Serials Management in Academic Libraries: A Guide to Issues and Practices

Serials Management in Academic Libraries: A Guide to Issues and Practices

Serials Management in Academic Libraries: A Guide to Issues and Practices

Serials Management in Academic Libraries: A Guide to Issues and Practices

Synopsis

In the decade ahead, libraries will have to do more with less. Serials management, in particular, will require a greater degree of adaptability and flexibility. This professional reference overviews the most significant emerging issues concerning serials management in academic libraries and provides practical advice to aid librarians in responding to a changing environment. Among the issues discussed are the debate of access versus ownership, the electronic dissemination of text and document delivery, standards for electronic data transfer, and approaches to cataloging. The volume offers practical solutions to the problems facing librarians, and it stresses the increasing role of automation in effective serials management.

Excerpt

The librarian is a middleman [who] neither produces ‘‘information’’ nor consumes it; he merely transfers it in the form in which it is made available to him and in which the user wants it.

Dix (1968, 39)

This professional reference is a guide for serials librarians in academic libraries and for librarians in academic libraries whose responsibilities include serials. It deals with the principal areas of serials management in an academic setting and highlights some of the key issues of the time: namely, access versus ownership, electronic dissemination of text and document delivery, standards for electronic transfer of data, and cataloging locally versus outsourcing. In the decade ahead, one of the themes that will be played out is that ‘‘less is more.’’ Fewer journal titles owned by each institution, less detailed cataloging, and fewer staff may become givens as academic libraries across the nation cope with reduced budgets. The stringencies in funding will be felt by all areas of the academic enterprise. Serials management, in particular, will require a greater degree of flexibility and adaptability, but will be aided by automation. The means to achieving the greatest flexibility in tracking spending, monitoring staff productivity, and adapting work flow is automation, automation, automation.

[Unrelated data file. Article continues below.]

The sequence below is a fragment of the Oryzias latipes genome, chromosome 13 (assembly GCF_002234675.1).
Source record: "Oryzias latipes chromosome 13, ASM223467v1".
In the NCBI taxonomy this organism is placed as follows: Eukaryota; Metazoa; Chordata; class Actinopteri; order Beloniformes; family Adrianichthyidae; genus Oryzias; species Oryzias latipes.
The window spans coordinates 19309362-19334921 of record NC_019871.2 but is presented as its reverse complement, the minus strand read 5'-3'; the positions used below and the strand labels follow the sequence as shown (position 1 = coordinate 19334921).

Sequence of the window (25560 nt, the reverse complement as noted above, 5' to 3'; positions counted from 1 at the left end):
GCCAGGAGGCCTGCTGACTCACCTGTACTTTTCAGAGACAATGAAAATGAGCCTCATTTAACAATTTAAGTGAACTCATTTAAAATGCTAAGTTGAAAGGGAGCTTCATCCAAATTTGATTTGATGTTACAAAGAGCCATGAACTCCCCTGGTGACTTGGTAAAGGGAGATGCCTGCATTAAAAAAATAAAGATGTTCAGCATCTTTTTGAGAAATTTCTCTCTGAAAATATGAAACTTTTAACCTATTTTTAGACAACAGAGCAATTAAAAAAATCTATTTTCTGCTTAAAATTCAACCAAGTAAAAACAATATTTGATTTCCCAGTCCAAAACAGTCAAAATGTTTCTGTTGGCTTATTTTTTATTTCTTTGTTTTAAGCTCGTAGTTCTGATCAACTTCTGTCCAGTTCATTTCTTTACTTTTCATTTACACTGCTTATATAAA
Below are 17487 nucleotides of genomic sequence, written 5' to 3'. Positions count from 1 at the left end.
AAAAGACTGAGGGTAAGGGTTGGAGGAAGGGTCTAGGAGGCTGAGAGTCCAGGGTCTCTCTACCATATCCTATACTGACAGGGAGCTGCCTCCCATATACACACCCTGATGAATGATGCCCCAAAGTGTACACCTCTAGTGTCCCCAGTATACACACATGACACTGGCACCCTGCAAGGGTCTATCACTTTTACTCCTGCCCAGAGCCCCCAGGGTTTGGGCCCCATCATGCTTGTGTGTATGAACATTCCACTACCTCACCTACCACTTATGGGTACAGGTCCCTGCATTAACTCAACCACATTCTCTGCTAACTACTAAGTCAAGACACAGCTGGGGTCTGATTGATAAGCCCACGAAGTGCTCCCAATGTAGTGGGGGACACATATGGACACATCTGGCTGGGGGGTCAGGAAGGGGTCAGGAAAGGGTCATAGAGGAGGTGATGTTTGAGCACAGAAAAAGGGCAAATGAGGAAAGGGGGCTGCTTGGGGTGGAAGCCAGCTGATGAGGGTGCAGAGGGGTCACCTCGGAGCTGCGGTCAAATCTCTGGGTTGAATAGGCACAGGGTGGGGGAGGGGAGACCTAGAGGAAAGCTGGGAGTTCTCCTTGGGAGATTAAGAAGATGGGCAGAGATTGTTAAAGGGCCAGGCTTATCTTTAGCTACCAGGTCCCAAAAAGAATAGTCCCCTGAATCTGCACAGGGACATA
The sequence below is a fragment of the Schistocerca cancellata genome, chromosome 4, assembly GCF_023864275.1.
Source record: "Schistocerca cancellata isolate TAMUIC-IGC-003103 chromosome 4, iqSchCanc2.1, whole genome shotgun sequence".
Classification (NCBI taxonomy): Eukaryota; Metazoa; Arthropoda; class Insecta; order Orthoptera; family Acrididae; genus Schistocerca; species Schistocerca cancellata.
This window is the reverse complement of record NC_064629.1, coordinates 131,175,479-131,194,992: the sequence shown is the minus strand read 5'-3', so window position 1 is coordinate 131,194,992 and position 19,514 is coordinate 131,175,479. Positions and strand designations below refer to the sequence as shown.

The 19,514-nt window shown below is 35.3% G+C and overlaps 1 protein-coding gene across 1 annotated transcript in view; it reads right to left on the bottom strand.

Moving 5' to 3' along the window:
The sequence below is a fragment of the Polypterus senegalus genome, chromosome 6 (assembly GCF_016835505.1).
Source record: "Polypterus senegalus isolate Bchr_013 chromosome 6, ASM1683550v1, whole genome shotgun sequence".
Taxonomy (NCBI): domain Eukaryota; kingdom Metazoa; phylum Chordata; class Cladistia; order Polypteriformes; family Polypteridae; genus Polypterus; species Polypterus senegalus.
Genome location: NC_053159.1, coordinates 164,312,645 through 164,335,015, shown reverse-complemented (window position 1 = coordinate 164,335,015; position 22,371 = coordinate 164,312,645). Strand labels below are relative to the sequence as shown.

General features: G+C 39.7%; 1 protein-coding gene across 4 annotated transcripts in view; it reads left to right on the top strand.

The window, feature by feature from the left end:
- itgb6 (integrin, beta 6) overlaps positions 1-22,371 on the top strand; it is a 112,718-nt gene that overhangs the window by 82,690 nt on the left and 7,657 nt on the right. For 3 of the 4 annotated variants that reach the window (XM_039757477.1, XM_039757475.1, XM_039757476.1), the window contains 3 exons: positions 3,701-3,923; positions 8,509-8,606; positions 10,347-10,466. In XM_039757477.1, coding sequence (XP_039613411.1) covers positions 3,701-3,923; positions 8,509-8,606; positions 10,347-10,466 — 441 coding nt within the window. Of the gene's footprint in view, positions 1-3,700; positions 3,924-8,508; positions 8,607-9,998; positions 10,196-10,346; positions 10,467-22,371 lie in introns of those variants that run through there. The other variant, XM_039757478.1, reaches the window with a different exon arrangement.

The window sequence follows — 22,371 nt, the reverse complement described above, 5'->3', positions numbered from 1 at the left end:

Many serials managers will be faced with the task of organizing the serials processing work flow to maximize efficiency and productivity yet, simultaneously, minimize the cost and eliminate duplicate effort. Libraries that have en-

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